If you are a registered Professional Engineer (PE) in at least one of the 50 U.S. states, you have consented to abide by rules of ethical conduct in engineering practice. The same holds true for professional engineering organizations internationally.
If you are employed by a medium-to-large size company or corporation, there is a good chance that you have a signed an agreement (or clicked acceptance) to abide by their code of business conduct.
These codes look good on paper. But what happens when you face a real situation? In Part 1 of this 2-part series, we will look at a series of six situations involving real workplace ethical choices.
You are the Senior Project Engineer responsible for the development of new canned motor pump product line. This project is on your annual performance goals which, at the upcoming performance review, will factor in to an expected salary merit increase and an anticipated bonus.
The testing program is running behind schedule. The latest test results fall just shy of the target product performance specifications. A few manipulative test instrument calibration tweaks would ‘solve’ this, and you could then declare the project testing to be complete. What is the best approach here?
In this situation, a business code of conduct would normally advise that records are to be factual and accurate – or wording to that effect. Misleading ‘tweaking’ of the instrument calibrations, or any such manipulation of data, is clearly against company policy and may be illegal.
Once a person or a group starts down the path of dishonesty, it is difficult to turn back. Dishonesty was the solution to a problem. Then, the underlying problem does not get fixed. In future similar circumstances, dishonesty will be used again.
Your best course of action is to always be straight. In this case, communicate the issue with your boss. He/she will respect your honesty and more than likely be willing to help you find a solution. The same holds true in dealings with a customer. Importantly, your lines of communication remain open, free, and your personal integrity stays intact.
Gift – Accept It?
You are asked to obtain quotes and evaluate competing bids for a large stormwater pump. You are tasked to make an objective recommendation based on compliance with specifications and to identify any intangible factors that might affect the final bid selection. The Purchasing Department will evaluate pricing and delivery.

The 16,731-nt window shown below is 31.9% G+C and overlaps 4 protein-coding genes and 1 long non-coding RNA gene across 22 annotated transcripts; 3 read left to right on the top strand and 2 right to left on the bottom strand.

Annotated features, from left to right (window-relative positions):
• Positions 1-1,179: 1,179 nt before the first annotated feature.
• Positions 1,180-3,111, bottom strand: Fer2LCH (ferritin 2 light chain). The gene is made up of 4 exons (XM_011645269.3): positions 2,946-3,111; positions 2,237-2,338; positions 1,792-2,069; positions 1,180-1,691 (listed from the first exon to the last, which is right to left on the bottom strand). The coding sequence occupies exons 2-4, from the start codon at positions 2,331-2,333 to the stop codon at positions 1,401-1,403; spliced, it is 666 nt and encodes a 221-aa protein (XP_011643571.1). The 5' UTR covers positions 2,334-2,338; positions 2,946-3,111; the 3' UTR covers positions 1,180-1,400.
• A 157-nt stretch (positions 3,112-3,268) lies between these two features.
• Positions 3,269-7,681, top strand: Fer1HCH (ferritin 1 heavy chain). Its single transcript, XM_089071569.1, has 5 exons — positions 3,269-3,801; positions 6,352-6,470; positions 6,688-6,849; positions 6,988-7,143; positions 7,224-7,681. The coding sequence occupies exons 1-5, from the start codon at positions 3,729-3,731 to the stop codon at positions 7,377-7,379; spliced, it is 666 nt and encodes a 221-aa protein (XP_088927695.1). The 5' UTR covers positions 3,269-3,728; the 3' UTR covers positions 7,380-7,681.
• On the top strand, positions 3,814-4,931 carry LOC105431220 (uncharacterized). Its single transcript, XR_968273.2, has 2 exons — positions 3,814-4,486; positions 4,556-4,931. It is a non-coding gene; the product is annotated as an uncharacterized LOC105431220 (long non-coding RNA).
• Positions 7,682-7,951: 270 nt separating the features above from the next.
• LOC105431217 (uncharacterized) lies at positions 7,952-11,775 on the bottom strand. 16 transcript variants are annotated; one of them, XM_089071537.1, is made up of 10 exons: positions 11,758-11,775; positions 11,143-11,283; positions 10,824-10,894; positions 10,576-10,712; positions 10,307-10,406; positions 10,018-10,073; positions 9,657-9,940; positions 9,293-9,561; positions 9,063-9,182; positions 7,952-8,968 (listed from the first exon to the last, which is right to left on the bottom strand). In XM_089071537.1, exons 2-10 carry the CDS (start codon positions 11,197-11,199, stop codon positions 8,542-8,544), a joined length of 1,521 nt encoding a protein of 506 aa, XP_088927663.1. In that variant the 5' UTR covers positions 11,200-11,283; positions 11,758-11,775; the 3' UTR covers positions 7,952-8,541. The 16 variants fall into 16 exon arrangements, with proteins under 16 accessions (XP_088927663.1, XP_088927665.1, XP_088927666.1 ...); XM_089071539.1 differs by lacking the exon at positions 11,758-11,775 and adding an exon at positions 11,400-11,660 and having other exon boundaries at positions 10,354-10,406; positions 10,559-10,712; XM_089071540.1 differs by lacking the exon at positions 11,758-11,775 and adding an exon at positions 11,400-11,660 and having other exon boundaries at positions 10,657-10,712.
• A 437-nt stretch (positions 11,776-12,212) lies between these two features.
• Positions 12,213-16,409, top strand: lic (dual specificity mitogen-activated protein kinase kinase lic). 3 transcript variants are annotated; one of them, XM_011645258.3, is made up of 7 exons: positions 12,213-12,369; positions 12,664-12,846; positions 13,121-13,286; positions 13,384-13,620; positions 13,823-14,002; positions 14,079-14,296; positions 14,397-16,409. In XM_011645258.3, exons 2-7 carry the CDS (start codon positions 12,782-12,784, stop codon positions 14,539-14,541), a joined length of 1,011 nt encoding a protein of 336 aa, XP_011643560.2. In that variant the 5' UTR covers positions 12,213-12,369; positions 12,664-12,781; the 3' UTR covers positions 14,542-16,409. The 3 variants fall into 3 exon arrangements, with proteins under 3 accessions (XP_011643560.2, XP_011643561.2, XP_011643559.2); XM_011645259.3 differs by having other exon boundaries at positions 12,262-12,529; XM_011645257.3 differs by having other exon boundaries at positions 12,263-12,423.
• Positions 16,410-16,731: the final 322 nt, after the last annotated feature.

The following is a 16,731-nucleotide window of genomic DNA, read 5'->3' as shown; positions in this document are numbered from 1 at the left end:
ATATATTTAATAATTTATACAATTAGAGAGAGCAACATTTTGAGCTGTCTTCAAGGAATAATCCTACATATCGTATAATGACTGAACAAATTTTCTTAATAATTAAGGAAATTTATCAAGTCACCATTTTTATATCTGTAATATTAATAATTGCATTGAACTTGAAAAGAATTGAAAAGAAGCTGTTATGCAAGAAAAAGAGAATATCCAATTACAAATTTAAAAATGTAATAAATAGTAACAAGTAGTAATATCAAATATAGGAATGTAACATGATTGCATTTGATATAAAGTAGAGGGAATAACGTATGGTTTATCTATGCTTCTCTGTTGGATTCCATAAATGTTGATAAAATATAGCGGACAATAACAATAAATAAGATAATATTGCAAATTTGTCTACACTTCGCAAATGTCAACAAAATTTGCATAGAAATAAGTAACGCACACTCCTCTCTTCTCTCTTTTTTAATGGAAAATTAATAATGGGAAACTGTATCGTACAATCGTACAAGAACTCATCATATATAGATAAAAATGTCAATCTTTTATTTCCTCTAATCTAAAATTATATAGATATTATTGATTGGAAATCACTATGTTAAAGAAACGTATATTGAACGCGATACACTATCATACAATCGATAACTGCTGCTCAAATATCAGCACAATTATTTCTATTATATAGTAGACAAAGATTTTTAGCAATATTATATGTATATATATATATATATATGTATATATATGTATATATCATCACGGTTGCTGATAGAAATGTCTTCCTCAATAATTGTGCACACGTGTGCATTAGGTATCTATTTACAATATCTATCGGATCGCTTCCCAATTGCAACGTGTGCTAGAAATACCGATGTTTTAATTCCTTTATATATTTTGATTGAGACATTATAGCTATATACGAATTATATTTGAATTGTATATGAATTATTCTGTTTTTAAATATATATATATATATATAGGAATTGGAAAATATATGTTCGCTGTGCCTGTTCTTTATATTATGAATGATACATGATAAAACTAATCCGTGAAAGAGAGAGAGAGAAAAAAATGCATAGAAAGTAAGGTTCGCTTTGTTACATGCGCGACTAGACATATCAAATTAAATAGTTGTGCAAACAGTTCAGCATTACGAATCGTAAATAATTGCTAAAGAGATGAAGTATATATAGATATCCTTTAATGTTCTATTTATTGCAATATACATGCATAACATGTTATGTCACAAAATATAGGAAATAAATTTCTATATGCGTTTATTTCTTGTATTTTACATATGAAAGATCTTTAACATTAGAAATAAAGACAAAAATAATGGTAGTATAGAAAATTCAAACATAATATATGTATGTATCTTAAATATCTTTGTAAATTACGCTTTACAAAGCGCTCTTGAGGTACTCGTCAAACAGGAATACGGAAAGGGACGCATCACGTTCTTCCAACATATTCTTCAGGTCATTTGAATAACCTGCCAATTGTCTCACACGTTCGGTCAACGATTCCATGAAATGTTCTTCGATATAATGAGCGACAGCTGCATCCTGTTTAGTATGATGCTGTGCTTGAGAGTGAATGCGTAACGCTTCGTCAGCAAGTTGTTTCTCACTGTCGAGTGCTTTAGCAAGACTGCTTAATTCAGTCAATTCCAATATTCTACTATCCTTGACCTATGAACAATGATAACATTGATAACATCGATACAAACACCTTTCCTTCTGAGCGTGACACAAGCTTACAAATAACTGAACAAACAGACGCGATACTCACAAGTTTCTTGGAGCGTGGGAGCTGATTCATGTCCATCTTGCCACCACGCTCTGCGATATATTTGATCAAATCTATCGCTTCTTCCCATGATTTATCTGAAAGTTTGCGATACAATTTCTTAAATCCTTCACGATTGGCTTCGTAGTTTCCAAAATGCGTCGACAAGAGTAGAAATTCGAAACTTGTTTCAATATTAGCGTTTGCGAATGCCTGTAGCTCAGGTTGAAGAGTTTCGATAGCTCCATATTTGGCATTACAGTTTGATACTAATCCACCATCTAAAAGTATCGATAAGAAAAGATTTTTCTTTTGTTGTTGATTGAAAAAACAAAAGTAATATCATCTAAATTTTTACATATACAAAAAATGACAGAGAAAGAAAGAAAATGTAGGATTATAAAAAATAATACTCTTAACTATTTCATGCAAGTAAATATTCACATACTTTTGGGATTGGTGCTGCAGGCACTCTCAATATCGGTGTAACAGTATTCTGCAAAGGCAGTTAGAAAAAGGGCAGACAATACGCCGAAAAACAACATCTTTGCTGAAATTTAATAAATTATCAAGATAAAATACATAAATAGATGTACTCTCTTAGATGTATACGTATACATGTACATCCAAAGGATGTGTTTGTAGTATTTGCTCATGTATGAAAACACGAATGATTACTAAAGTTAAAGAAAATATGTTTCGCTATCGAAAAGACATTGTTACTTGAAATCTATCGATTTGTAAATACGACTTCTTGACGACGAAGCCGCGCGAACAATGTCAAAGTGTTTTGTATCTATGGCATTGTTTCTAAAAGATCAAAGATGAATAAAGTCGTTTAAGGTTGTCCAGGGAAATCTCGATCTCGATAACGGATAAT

A salesperson from one of the pump vendors has diligently helped you out with technical advice. He calls you and offers to take you and your spouse out for an evening dinner and concert. There are certain intangibles in his company’s offering that might sway the selection in their favor even if they are not the low bidder. How do you answer him?
The dinner and concert offer by phone gives you the option to delay acceptance or refusal. You can say “Let me check with my spouse.” Delay is not always an option, but in this case it is, and it gives you a chance to consider consequences, talk it over with your spouse, your supervisor, etc. What you do not want, of course, is to feel pressured by his offer to reciprocate in the bid process.
Companies usually have specific policies on accepting gifts. A dinner and concert would constitute a “gift” and you want to make sure it does not violate policy or law.
Your company allows you the privilege of working remotely from home and to show up in the office for just 1 out of the 5 working days in a week. While working from home, you are expected to participate in online meetings and meet project deadlines. Otherwise, there is no tracking of your work hours.
You have figured out that you can get enough work done with the 1 day at the office, plus a minimal number of additional hours of remote work time at home. You put in roughly half of the customary 40 hours per week. You believe it looks like you are working full time because you still manage to meet project deadlines. Is it acceptable to continue with this pattern?
First, make sure you have thoroughly read up on the organization’s work engagement, time off, holiday, and vacation policies. It may be time to arrange a talk with your supervisor and clarify expectations. If your per-hour production level is exceptionally high, you might still be asked to work full time hours and thus accomplish more than expected. You might be offered a raise or a promotion. But do not just go on assuming your work engagement is not somehow being checked and do not continue assuming that your ‘half-time’ engagement, while being paid full-time, is OK. You want to remain straight, above-board, and maintain the uncompromised trust of your employer.